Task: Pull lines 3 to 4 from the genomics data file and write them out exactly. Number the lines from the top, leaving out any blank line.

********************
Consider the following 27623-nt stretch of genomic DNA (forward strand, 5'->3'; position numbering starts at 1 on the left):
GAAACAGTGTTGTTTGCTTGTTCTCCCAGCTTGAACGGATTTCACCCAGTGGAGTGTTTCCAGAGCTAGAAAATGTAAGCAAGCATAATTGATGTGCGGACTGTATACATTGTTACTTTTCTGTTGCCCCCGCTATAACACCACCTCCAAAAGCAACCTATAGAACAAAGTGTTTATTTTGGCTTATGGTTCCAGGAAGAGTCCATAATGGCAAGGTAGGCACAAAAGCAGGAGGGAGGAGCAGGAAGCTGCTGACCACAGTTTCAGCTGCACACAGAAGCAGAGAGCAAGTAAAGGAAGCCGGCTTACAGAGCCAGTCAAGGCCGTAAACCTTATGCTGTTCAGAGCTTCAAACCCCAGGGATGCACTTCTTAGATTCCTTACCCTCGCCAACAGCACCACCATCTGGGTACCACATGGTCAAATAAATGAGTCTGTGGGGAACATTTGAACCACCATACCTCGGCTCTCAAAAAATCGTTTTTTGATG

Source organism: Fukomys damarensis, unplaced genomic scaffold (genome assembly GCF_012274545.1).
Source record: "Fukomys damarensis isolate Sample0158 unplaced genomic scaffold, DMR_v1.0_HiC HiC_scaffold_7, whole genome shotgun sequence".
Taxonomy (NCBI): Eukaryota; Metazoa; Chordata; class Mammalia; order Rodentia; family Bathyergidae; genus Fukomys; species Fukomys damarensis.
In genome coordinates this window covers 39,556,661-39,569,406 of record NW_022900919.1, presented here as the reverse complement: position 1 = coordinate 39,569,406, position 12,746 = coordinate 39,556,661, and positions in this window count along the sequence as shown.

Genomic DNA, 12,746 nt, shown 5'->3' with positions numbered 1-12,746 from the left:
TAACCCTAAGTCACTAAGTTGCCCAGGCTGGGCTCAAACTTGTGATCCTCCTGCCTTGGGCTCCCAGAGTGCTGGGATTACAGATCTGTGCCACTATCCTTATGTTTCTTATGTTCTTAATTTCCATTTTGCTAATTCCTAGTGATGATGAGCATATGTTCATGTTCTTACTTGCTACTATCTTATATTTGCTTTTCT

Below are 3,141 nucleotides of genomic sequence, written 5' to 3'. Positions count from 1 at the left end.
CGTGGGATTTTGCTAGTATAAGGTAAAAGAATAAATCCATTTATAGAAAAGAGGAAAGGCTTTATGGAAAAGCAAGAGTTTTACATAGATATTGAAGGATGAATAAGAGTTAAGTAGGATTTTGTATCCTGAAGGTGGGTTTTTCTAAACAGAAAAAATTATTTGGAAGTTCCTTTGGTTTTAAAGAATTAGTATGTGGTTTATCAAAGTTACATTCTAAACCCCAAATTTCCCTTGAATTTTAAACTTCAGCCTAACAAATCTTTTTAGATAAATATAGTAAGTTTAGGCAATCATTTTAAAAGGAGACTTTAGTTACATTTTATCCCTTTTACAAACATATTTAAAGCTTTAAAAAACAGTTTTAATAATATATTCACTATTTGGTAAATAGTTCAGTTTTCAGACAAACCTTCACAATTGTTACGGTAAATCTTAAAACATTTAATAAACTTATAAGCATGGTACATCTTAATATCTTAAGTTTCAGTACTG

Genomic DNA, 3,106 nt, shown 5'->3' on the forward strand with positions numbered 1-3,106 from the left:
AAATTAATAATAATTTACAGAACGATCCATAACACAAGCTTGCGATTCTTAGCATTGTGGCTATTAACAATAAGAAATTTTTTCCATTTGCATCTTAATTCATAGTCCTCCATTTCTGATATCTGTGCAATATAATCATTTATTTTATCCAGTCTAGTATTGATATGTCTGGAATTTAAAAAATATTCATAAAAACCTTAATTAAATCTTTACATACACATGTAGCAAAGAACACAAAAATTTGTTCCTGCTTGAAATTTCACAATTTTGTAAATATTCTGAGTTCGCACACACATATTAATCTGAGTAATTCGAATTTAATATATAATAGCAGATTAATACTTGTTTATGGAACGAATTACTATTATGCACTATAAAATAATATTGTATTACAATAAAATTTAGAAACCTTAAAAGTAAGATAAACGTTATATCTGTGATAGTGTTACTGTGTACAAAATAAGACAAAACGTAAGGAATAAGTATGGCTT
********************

Source organism: Fukomys damarensis, unplaced genomic scaffold (genome assembly GCF_012274545.1).
Source record: "Fukomys damarensis isolate Sample0158 unplaced genomic scaffold, DMR_v1.0_HiC HiC_scaffold_7, whole genome shotgun sequence".